African American troops of the U.S. 501st Army Engineers, build port facilities at Brest, France, during World War I
Brest France Date:1918 Duration:2 min 41 sec Sound:NO SOUND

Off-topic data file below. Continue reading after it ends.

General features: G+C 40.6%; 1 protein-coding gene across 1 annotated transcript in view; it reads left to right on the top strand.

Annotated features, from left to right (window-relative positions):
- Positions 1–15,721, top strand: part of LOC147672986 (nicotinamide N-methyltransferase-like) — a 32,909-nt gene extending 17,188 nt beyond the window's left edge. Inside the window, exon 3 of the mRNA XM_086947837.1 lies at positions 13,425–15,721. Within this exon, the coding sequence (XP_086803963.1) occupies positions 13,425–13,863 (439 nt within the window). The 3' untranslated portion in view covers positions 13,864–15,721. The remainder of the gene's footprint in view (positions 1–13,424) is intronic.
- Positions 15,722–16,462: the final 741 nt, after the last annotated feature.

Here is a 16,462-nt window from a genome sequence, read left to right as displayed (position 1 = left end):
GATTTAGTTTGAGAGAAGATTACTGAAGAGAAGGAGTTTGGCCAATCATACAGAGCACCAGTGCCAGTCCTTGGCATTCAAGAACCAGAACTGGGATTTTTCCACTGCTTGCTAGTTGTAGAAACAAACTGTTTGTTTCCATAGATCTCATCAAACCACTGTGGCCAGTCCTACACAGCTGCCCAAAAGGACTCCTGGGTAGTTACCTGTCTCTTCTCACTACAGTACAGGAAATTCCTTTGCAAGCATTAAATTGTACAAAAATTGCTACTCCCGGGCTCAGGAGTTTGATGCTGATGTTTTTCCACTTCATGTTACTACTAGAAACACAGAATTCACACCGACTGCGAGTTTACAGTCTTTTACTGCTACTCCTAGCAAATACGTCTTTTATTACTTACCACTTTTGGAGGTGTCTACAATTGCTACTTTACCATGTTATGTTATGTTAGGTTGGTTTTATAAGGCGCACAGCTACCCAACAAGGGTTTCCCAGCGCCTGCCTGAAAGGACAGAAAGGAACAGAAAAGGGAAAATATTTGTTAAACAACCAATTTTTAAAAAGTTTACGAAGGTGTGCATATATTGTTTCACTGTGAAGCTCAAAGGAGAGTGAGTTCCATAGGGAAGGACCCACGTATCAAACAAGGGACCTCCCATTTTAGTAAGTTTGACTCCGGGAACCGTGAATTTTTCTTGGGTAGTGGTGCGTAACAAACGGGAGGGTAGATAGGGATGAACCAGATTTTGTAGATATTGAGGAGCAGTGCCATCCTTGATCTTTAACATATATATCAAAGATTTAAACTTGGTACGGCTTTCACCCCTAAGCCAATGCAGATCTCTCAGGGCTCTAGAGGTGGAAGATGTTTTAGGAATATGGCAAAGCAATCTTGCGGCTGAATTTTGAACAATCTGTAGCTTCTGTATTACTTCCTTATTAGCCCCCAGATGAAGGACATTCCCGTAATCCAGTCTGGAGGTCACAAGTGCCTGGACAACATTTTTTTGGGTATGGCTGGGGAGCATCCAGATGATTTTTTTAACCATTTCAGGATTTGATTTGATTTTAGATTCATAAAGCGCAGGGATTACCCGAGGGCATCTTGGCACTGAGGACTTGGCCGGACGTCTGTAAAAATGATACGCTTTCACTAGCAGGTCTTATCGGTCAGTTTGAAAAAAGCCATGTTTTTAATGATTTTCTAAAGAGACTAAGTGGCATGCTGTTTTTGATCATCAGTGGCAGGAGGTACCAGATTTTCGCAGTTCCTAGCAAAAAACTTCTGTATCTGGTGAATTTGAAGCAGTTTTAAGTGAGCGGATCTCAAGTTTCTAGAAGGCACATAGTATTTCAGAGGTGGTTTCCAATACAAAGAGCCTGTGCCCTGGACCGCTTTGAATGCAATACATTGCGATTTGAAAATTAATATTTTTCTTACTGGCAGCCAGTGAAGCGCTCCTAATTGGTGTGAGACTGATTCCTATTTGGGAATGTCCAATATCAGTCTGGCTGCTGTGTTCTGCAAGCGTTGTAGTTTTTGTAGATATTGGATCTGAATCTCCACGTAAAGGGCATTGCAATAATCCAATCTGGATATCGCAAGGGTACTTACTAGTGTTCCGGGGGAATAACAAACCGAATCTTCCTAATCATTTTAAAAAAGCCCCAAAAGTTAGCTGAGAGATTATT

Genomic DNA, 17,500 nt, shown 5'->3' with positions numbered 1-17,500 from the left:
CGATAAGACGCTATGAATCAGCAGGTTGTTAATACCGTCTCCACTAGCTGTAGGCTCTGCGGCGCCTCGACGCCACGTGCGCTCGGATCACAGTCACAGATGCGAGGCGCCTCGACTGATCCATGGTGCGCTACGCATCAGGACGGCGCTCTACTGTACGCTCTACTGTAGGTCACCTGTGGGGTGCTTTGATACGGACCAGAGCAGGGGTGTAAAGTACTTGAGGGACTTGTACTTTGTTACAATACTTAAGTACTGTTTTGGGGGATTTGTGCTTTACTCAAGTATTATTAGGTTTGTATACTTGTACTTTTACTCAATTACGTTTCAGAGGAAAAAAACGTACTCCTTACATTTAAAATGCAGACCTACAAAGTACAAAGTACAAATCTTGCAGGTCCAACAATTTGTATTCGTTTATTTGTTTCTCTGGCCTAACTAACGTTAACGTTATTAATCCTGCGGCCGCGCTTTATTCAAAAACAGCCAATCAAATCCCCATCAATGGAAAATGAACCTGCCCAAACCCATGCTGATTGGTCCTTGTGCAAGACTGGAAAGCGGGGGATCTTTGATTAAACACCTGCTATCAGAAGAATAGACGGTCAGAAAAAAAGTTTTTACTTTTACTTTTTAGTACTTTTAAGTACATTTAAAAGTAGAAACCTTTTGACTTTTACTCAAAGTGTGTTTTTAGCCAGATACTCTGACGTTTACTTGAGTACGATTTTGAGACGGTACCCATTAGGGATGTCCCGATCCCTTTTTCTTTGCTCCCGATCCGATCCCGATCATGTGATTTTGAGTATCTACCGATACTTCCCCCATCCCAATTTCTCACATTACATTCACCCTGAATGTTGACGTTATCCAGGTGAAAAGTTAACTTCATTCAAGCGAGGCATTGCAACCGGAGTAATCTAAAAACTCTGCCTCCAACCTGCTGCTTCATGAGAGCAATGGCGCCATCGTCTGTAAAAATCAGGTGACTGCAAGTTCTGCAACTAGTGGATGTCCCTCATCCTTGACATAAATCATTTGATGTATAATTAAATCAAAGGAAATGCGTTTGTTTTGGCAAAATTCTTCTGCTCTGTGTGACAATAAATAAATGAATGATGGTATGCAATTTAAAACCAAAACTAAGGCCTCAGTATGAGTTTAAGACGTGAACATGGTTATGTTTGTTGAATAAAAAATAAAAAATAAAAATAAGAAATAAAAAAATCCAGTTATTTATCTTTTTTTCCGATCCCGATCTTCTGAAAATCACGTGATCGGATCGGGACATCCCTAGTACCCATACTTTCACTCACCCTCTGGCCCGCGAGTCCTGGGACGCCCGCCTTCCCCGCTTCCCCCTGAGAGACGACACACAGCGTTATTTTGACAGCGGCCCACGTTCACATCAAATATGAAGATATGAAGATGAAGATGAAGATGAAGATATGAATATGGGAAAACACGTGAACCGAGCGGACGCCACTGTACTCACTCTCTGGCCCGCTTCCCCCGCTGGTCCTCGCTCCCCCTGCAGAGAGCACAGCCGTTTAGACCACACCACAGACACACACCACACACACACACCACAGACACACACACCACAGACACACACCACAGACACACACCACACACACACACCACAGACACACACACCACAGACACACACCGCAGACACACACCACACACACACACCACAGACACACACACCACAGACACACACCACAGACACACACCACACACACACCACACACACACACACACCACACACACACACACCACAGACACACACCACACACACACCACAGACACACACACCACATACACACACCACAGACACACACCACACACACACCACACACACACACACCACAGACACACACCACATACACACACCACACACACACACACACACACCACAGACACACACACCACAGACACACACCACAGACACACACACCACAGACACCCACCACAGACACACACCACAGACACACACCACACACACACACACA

Army Engineers of the American Expeditionary Forces (AEF) use a rail-mounted conveyer-type bucket dredge to deepen a channel for Allied ships on the Penfeld River at Brest, France, during World War 1. In the background, the Kerguillo mansion in the suburb Bohars, can be seen. The dreged spoils are being emptied into a string of open rail cars. Men work around the base of the dredge, loosening soil with long poles. Army engineers, including African American soldiers of the U.S. Army 501st Engineers work with French civilians to build wharfs on the Penfeld River. They stand with a rail car of concrete at the job site, and manually remove it when emptied. Construction supplies are piled up at the port, where 501st Engineer members are seen with other U.S. soldiers and French soldiers. View from rail car (not seen) moving along track, away from the port. A locomotive is seen with "USA" painted on its side,next to a newly constructed rail platform. A French workman carrying a large can walks next to the tracks. A railroad crane stands on a siding. Workmen build a station on the platform. (One raises his arms out wide for the camera.) An open rail car sits by the platform. A soldier from the 501st crosses the track near a rail car filled with wooden ties. View of U.S. troops running from work on a train of rail cars, as they respond to noon mess call. African American soldiers of the 501st Engineers getting lunch and eating at an outdoor mess. Four of them tap dance for the camera, as their comrades watch and clap.
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